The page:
Q: Both you and Rep. Shedd were elected to the leadership of the House Rural Caucus – you as chairman and he as treasurer. What specific initiatives will it deal with?
A: “The Rural Caucus will be a major voice for rural Alabama,” Standridge said. He outlined initiatives in four areas:
• Economic development:“The Governor is going to propose a package of economic development measures,” Standridge said.“I have asked that the package include rural components that will provide resources to rural areas and small towns that are at a disadvantage when it comes to site development, funding, spec buildings, infrastructure development and things of that nature. For example, a company or industry looking at a potential site in a rural area might qualify for some advantages that it wouldn’t get in an urban area.”
• Broadband access:“We need to increase broadband penetration – providing highspeed Internet service – into rural areas. This is increasingly critical for economic development – businesses looking for sites won’t talk to you if high-speed Internet isn’t available – as well as education, with schools moving more and more into various applications like notebooks in the classroom and other technology – not to mention increasing technology in everyday life.”
• Road upgrades: examples in Blount County are four-laning of Ala 160, Ala 79, U.S. 278, reconfiguration of the U.S. 231 intersection in Oneonta.“You’ve got to just keep pushing constantly,” Standridge said.
• Specific economic development projects related to rural growth initiatives; continuing liaison and advocacy with state departments and agencies.
Q: The decline of gasoline tax revenues used as a main funding source for county and state road maintenance has been a growing concern in recent years. Will there be any legislative efforts to change the gasoline tax formula to increase revenues or offset declining revenues from that source? What’s your position on the issue?
A: Standridge:“There’s no specific legislation that I am aware of yet. I know it’s being looked at by the Alabama Department of Transportation (ALDOT) and the Association of County Commissions of Alabama (ACCA). As you know, it’s based on declining gallons sold, so revenue has been declining over the years. It needs to be based on price. The petroleum associations and distributors would oppose, as well as some taxpayers. The road construction industry would support it, as would various safety agencies. What it comes down to is the will of the people and how they value the condition of their roads relative to the cost of maintaining them.”
Q: Tourism is shaping up as a focus in Blount County. Do you anticipate that you and the Blount County delegation will have a role in helping with that?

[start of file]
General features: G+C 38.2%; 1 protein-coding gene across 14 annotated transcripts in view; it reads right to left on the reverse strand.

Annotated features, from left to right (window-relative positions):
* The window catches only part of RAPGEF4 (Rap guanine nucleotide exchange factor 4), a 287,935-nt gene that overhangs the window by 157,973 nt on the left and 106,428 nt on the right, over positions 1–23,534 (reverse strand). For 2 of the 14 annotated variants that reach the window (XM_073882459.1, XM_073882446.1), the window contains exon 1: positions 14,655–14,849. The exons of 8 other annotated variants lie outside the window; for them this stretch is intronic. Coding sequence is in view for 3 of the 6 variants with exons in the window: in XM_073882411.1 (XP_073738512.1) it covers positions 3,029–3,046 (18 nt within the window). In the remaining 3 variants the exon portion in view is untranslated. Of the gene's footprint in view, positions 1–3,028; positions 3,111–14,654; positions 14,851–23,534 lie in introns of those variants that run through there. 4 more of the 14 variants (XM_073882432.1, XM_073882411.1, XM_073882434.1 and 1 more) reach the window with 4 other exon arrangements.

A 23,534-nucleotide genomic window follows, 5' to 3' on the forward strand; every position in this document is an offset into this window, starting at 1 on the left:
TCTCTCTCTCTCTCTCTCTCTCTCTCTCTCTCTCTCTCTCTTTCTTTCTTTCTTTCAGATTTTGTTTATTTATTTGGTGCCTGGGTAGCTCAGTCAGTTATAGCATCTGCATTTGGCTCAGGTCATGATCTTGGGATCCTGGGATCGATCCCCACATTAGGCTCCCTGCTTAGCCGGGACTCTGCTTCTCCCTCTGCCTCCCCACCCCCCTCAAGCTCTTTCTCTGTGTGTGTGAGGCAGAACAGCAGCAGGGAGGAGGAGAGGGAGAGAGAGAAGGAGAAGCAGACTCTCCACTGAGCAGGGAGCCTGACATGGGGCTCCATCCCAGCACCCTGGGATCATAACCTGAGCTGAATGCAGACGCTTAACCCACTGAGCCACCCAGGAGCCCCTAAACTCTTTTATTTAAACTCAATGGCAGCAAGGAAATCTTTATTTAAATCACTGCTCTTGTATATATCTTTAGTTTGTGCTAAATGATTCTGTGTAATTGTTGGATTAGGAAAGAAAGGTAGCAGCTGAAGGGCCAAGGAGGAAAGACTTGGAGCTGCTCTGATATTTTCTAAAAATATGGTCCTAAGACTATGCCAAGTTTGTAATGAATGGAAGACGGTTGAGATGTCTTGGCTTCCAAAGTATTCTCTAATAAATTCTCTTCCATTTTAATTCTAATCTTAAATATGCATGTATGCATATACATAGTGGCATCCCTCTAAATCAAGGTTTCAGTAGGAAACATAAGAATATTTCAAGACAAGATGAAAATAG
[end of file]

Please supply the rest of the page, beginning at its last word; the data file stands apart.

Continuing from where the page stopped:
A: “Yes, but there has to be a local initiative; then there are things we can do,” Standridge said.“There are grants to be applied for. Of course they’re competitive, and they have to have the support of the delegation. That’s just a fact of life. Another thing we can do is make sure the local folks are aware of all the resources available through state agencies and other sources. The main thing we can do to is represent the local side to the different entities in the state. They take our calls.”
Q: What have you learned from your experience thus far in the Legislature?
A: “My seniority has improved greatly with two prior terms, and that means more opportunities. More important than that is the personal relationships I’ve been able to build – with colleagues, agencies, department heads, and leaders of other organizations outside of state government. For example, I would not have been elected chairman of the Rural Caucus without those kinds of contacts.”
Q: Would you like to comment on any other topic we haven’t covered here?
A: “Well, now that you mention it, there is,” Standridge said.“One of the things I’ve seen since I’ve been here is something we really have to work on. That is for people in education, teachers and others, to see how important they are. Their morale is important, and I’ve seen a decline in that. This is far too important to our society not to work on and try to motivate them. For teachers to be effective, they’ve got to be motivated. They are when they start. But due to political issues in Montgomery, their motivation has been hurt, not just in what they’re paid, though they’re not paid enough, but other things too. Because of all the important issues in our society for which they’re key, we have to help them get to the top of their game.”
Following news of the recent arrest of a Blount County school administrator for sexrelated misconduct, Standridge asked to add a comment to the statement above:“I stand behind what I said in the interview about importance of our teachers. But people would question my judgement if I didn’t acknowledge the obvious fact that we have occasional serious problems with teacher behavior. Sometimes, there are bad apples in the barrel that we need to urgently weed out in order to protect our children. If someone violates the public trust with regard to care of our kids, we need to prosecute them.” Standridge added that he has advised school administrators in the district that if they need his help in that regard, he is available to do so.